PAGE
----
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Tutor profile: Utkarsha V.

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Utkarsha V.
College Junior and Writing Fellow
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Questions

Subject: International Studies

TutorMe
Question:

Analyze continuity and change in World politics and answer the following question: Will the international relations of the 21st century look like the international relations of the 20th century?

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Utkarsha V.
Answer:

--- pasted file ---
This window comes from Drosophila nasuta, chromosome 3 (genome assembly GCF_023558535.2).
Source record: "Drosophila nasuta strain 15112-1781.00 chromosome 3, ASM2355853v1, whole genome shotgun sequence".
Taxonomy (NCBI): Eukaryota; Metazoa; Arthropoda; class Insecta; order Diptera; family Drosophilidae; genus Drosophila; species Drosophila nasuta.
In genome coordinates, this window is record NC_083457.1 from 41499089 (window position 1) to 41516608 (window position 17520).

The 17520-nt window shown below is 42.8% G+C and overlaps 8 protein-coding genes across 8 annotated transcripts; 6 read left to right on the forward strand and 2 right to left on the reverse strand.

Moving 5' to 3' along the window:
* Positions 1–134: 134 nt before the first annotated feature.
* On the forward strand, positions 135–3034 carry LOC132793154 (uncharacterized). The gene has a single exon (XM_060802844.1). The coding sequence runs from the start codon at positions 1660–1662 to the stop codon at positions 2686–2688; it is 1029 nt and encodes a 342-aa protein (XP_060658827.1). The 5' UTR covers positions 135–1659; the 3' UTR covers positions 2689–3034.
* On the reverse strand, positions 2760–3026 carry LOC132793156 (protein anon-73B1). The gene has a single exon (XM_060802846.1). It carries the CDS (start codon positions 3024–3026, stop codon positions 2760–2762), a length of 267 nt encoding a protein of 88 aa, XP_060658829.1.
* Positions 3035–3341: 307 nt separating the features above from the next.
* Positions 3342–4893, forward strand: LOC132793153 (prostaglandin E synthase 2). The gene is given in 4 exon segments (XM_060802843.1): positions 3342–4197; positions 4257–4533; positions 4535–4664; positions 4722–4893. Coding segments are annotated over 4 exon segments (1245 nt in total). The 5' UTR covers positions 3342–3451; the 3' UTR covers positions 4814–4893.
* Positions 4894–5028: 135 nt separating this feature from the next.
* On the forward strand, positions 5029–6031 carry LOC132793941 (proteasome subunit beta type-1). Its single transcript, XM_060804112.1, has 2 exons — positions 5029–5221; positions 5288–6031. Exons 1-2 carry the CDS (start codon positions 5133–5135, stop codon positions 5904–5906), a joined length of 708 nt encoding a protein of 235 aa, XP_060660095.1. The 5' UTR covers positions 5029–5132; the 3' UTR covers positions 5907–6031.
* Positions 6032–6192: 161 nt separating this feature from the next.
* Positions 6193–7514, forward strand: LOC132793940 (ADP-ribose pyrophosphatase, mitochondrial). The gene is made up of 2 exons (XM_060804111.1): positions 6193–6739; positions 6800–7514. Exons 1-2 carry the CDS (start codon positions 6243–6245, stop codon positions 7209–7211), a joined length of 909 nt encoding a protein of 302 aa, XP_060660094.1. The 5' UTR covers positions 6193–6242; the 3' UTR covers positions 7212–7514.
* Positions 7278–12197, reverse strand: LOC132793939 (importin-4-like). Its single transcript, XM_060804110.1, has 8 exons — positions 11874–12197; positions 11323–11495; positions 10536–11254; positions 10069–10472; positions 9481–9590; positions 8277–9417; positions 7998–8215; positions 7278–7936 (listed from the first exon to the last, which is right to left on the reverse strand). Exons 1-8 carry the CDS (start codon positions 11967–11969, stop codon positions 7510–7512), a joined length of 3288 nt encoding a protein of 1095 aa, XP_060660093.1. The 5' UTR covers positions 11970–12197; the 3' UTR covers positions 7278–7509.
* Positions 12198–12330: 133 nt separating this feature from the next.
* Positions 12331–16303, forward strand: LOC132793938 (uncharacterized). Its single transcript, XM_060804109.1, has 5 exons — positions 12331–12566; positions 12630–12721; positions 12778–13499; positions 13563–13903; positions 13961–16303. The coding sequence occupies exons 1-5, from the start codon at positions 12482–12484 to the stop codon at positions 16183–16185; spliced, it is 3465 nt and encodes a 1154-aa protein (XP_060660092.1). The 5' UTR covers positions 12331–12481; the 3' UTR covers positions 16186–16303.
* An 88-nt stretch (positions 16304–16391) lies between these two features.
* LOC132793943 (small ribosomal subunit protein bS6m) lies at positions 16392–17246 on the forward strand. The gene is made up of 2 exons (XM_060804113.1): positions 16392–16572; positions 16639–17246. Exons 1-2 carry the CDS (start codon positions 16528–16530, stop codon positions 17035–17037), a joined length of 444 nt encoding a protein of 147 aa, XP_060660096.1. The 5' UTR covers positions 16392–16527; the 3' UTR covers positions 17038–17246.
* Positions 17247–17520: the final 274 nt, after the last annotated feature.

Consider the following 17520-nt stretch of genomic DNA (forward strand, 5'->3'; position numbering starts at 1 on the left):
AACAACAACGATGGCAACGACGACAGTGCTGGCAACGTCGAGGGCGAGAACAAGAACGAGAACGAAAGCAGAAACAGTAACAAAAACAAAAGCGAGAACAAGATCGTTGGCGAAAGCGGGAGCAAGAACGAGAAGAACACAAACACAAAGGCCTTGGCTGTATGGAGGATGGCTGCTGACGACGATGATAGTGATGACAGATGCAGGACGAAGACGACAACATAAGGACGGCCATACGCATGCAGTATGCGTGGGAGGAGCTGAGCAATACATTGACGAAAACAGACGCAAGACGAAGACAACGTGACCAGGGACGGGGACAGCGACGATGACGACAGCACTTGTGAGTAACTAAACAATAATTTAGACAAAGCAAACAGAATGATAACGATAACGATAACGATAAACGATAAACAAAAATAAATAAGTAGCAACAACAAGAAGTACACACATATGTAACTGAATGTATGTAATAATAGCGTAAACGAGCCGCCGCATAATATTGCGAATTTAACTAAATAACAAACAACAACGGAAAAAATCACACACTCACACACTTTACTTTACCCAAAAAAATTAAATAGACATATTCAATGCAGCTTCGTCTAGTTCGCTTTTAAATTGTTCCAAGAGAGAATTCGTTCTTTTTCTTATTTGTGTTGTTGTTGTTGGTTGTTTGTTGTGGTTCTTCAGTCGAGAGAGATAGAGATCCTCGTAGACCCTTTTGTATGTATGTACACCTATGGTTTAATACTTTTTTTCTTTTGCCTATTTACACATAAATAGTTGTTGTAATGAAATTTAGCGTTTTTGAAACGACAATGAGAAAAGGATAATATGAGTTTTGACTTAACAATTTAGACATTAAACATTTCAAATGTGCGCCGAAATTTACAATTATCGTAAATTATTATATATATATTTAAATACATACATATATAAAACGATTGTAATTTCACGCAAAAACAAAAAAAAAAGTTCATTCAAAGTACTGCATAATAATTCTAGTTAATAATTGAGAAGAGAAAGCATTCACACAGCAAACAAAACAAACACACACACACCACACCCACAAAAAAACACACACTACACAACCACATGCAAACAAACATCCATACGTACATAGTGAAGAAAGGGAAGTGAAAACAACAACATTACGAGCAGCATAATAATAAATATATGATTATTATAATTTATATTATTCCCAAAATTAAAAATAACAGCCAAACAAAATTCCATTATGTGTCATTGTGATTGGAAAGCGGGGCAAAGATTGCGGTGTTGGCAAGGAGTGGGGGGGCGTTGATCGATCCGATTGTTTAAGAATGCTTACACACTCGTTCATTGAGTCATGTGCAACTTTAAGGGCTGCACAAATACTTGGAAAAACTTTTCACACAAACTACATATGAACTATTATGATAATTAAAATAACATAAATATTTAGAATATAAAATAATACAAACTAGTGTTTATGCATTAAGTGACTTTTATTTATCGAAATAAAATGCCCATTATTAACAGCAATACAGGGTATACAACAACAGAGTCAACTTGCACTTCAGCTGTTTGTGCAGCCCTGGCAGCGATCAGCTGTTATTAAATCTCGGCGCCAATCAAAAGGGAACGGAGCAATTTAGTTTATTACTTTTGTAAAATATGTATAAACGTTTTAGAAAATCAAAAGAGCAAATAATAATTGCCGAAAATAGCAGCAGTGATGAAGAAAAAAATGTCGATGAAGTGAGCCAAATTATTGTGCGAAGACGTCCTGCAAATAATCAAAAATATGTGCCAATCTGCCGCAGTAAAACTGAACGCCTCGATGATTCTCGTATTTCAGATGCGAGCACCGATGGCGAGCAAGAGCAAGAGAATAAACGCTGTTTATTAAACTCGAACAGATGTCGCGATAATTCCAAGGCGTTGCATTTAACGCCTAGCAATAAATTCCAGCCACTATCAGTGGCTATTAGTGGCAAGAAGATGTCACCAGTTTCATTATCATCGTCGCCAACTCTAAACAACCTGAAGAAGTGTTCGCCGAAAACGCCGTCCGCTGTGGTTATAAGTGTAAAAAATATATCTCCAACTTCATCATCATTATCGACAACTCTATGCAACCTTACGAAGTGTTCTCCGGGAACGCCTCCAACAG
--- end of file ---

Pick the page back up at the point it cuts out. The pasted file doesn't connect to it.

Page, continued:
I will discuss three factors to show differences in international relations between the 20th and 21st centuries. Shifts in polarity: The world post-WW2 was bipolar between the US and USSR. This bipolarity started to shift into unipolarity as the USSR fell back in its demographic composition and military technology compared to the US (Waltz, 54). Another round of polarity shifts can now be seen with China’s recent economic and militaristic growth, “vis-á-vis the US” (Nye, 40). This could be an attempt to push US influence out of Asia and militarily weaken its neighbors to become the regional hegemon (Mearsheimer). Thus, the American commitment to maximizing its “culture of innovation”, maintaining alliances with China’s neighbors (Mearsheimer), and involvement in transnational issues (Nye) could be ways to maintain US hegemony. Nuclear deterrence: During World War 2, countries could cause grievous damages to each other, but no state had hegemony over the use of arms. Following the US’ pursuit of nuclear weapons, IR became centered around states’ nuclear capabilities. Norms against the use of nuclear weapons have led to nuclear deterrence becoming a defense move and a balance of power tactic. As Walt argues, in the case of the US and China, nuclear capability can be capped by “bringing China into the same negotiating framework” as the USSR. This shows that nuclear conflicts are a very unlikely option and offensive realism, unlike the 20th century, is not a state’s primary choice. The advent of nuclear weapons has established that the size of “respective arsenals is irrelevant” (Walt, 59). Instead, mutually assured destruction has incentivized states’ attempts at cooperation through trade and globalization efforts. Rise of globalization and interdependence: Following 1991, there was the construction of “a new world order” (Keohane, 76) where legalization, legalism, and moralism functioned together to instill ideas of cooperation through institutions that helped tame states to “maintain and use power” (Keohane, 78). Furthermore, globalization has compressed distances globally, decreasing the cost of exerting power on other states. Moreover, trade has established an arena of cooperation among states and motivated them to seek positive relationships and minimize conflict. This interdependence has created an environment of “industrialized democracies with respect to trade, foreign investment, etc” making arrangements that tend to the issues of the modern world such as climate change. Globalization has brought to the forefront many such problems and demanded cohesive action from states through trade and alliance cooperation.